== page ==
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Todd Bower was named interim chief of the Denver Fire Department on Monday, March 9, 2020.

The Denver Department of Public Safety on Monday named deputy fire chief Todd Bower as the new interim leader for the city’s fire department.

Bower stepped into the role Monday, following the recent resignation of fire chief Eric Tade amid controversy over a firefighters ball in late February that was rife with sexual innuendo for the second year in a row.

“Chief Bower is a proven leader who is well-respected throughout the fire service industry for his dedication to ensuring the highest level of emergency, medical and fire service delivery to the public,” interim executive director of public safety Murphy Robinson said in a statement.

“His extensive experience and tenure with the Department will support continuity of leadership in strategic management and a continued focus on community involvement.”

Bower has worked as a Denver firefighter since 1993 and has served as DFD’s deputy chief for the last 10 years.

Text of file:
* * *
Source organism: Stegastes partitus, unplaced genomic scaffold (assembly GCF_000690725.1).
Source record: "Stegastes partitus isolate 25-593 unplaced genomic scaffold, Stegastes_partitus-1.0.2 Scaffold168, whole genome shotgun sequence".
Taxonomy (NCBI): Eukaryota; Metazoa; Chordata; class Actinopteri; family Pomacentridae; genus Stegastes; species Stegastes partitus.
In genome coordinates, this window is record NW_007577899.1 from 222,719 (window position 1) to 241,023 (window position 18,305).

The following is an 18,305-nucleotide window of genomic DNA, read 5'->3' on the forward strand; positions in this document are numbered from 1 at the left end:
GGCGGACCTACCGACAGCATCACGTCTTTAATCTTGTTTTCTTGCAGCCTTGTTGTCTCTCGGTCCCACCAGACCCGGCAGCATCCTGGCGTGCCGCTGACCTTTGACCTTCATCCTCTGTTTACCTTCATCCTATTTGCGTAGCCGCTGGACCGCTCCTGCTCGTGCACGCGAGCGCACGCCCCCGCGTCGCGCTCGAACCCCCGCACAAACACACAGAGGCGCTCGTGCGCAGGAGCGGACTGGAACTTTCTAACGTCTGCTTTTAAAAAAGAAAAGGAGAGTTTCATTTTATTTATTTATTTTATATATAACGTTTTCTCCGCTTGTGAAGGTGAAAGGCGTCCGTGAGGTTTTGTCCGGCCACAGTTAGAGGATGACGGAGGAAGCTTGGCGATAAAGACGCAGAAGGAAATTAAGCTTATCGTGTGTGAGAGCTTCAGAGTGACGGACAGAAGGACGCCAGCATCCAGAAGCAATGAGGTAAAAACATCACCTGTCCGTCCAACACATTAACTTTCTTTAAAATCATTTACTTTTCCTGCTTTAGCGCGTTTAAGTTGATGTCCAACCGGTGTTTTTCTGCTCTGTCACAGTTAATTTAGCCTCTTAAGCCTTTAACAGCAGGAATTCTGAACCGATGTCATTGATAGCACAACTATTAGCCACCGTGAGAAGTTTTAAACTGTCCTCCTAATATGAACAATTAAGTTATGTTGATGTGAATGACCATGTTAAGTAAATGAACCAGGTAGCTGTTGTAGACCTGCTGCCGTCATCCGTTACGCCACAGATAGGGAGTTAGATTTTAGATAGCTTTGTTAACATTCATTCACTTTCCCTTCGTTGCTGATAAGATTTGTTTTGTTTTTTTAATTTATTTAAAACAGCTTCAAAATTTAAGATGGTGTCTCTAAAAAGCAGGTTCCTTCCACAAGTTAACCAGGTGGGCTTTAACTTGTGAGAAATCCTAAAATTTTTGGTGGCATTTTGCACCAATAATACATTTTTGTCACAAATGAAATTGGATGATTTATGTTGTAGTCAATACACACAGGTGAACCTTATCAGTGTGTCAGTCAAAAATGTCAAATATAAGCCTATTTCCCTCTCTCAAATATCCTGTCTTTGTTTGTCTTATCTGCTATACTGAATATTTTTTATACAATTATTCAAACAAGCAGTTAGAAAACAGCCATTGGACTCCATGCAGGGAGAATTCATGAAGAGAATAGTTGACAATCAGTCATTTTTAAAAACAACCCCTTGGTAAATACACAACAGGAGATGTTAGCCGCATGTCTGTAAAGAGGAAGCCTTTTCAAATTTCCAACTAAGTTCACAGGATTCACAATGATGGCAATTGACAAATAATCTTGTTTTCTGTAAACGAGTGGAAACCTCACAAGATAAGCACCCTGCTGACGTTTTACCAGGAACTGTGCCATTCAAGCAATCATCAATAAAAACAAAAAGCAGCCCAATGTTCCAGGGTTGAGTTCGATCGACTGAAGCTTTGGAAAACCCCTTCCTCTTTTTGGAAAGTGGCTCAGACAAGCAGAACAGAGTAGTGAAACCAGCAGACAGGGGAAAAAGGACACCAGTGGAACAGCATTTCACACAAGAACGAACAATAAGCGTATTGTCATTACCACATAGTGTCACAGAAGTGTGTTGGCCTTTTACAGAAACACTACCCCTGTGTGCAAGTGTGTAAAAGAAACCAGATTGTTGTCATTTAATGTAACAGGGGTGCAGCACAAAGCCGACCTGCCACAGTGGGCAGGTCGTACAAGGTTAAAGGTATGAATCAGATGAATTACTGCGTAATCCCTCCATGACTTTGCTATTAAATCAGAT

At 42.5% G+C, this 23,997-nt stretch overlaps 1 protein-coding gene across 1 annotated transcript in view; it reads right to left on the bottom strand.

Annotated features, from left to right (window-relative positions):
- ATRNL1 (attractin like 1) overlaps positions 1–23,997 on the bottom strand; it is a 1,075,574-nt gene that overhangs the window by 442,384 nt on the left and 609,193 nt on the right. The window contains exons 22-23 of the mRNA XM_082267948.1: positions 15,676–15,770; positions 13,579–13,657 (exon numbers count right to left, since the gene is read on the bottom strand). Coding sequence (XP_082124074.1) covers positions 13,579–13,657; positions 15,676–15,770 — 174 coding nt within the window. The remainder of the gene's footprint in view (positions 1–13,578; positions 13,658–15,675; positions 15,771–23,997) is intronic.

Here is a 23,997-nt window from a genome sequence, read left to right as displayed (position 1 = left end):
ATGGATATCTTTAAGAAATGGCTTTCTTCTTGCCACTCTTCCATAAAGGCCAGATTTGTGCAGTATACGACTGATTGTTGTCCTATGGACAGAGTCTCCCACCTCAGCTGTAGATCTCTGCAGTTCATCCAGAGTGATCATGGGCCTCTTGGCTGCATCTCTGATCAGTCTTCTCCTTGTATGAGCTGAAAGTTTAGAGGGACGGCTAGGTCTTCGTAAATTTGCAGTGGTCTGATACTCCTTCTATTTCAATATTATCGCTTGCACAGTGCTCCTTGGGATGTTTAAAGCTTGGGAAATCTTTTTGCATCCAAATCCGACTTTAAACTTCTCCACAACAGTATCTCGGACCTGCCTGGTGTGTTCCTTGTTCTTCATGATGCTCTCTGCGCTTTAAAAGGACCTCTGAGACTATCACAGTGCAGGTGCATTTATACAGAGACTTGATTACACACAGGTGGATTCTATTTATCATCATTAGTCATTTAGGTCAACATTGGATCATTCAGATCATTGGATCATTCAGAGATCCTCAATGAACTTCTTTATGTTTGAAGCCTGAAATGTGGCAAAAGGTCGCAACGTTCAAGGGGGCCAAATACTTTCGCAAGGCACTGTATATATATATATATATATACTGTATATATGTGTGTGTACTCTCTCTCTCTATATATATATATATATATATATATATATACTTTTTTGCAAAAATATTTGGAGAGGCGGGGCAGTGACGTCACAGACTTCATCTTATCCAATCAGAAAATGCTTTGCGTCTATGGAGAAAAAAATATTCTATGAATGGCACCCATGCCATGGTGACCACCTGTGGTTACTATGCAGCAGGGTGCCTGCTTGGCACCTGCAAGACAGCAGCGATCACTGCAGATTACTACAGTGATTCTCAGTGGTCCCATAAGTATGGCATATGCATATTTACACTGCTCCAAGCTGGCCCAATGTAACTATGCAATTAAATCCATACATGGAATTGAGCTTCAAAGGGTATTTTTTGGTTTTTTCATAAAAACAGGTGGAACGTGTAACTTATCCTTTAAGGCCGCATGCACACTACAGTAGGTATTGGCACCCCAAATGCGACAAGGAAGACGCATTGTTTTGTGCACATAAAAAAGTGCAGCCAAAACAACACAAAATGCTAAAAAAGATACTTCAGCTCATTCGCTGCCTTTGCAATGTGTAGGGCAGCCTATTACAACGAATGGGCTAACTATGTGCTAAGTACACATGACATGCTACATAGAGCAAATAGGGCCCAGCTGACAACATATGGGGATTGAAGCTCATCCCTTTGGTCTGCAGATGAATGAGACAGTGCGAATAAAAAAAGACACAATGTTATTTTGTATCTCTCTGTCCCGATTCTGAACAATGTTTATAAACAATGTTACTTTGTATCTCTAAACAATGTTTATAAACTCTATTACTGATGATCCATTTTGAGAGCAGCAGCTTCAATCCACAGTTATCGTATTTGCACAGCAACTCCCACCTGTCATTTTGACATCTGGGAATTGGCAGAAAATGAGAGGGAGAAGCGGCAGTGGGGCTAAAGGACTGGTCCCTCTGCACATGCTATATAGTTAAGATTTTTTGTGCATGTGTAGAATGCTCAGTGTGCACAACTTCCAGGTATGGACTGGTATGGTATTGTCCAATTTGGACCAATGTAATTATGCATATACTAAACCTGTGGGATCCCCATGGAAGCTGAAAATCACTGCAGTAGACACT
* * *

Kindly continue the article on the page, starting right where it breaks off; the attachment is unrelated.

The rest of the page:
“It’s been an honor to serve the people of Denver and the dedicated members of the Denver Fire Department for nearly 27 years, and I am humbled to serve in an even greater way as interim Fire Chief,” Bower stated in the Monday release. “As a Colorado native with deep family roots in both the community and Department, I am committed to the continued enhancement of Department innovations, workforce diversity and fire prevention education.” 

Tade is the third public safety official to resign in six months. Former sheriff Patrick Firman and former public safety director Troy Riggs also left top safety spots within the last half year.

Denver’s fire chief Eric Tade to step down, following ribald firefighters ball controversy
New interim director named to lead Denver’s public safety department
Denver public safety director Troy Riggs leaving for private sector position

Although Firman and Riggs left their departments entirely, Tade will remain with the DFD, although at the lower-ranking position of assistant chief. He served in the top spot since 2010 and oversaw a department of 900 firefighters in 38 firehouses.

“It's the right time to step back and bring in new leadership to implement new strategies and a fresh perspective to foster continued improvement,” Tade said in a statement late last month. “That’s what the men and women of this department deserve, and I remain committed to this department and the people we serve every day.”

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